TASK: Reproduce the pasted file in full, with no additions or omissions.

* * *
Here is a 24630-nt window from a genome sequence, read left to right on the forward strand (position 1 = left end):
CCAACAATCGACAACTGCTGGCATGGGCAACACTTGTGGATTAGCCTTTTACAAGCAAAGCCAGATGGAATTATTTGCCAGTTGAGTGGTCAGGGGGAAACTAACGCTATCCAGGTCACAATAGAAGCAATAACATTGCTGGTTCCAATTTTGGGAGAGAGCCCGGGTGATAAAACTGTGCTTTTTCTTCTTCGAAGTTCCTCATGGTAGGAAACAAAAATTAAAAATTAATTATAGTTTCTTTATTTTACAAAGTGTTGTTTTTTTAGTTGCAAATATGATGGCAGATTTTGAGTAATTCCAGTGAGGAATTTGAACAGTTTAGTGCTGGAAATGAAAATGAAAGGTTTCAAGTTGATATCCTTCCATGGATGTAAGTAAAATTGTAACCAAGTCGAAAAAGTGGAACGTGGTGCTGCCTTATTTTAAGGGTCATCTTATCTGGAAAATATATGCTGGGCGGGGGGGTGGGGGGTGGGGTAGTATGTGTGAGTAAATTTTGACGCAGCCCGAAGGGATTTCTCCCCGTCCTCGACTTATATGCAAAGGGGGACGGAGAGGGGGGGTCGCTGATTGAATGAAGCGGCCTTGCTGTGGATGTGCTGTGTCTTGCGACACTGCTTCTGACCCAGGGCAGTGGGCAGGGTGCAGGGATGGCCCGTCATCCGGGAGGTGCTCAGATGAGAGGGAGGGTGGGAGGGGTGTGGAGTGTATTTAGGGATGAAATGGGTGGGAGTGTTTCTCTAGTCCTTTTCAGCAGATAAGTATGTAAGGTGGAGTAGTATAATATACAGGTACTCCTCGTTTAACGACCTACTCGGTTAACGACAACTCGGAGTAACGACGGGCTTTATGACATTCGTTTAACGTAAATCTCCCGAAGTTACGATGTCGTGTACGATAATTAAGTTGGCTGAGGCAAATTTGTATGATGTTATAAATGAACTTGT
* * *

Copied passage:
Here is a 24630-nt window from a genome sequence, read left to right on the forward strand (position 1 = left end):
CCAACAATCGACAACTGCTGGCATGGGCAACACTTGTGGATTAGCCTTTTACAAGCAAAGCCAGATGGAATTATTTGCCAGTTGAGTGGTCAGGGGGAAACTAACGCTATCCAGGTCACAATAGAAGCAATAACATTGCTGGTTCCAATTTTGGGAGAGAGCCCGGGTGATAAAACTGTGCTTTTTCTTCTTCGAAGTTCCTCATGGTAGGAAACAAAAATTAAAAATTAATTATAGTTTCTTTATTTTACAAAGTGTTGTTTTTTTAGTTGCAAATATGATGGCAGATTTTGAGTAATTCCAGTGAGGAATTTGAACAGTTTAGTGCTGGAAATGAAAATGAAAGGTTTCAAGTTGATATCCTTCCATGGATGTAAGTAAAATTGTAACCAAGTCGAAAAAGTGGAACGTGGTGCTGCCTTATTTTAAGGGTCATCTTATCTGGAAAATATATGCTGGGCGGGGGGGTGGGGGGTGGGGTAGTATGTGTGAGTAAATTTTGACGCAGCCCGAAGGGATTTCTCCCCGTCCTCGACTTATATGCAAAGGGGGACGGAGAGGGGGGGTCGCTGATTGAATGAAGCGGCCTTGCTGTGGATGTGCTGTGTCTTGCGACACTGCTTCTGACCCAGGGCAGTGGGCAGGGTGCAGGGATGGCCCGTCATCCGGGAGGTGCTCAGATGAGAGGGAGGGTGGGAGGGGTGTGGAGTGTATTTAGGGATGAAATGGGTGGGAGTGTTTCTCTAGTCCTTTTCAGCAGATAAGTATGTAAGGTGGAGTAGTATAATATACAGGTACTCCTCGTTTAACGACCTACTCGGTTAACGACAACTCGGAGTAACGACGGGCTTTATGACATTCGTTTAACGTAAATCTCCCGAAGTTACGATGTCGTGTACGATAATTAAGTTGGCTGAGGCAAATTTGTATGATGTTATAAATGAACTTGT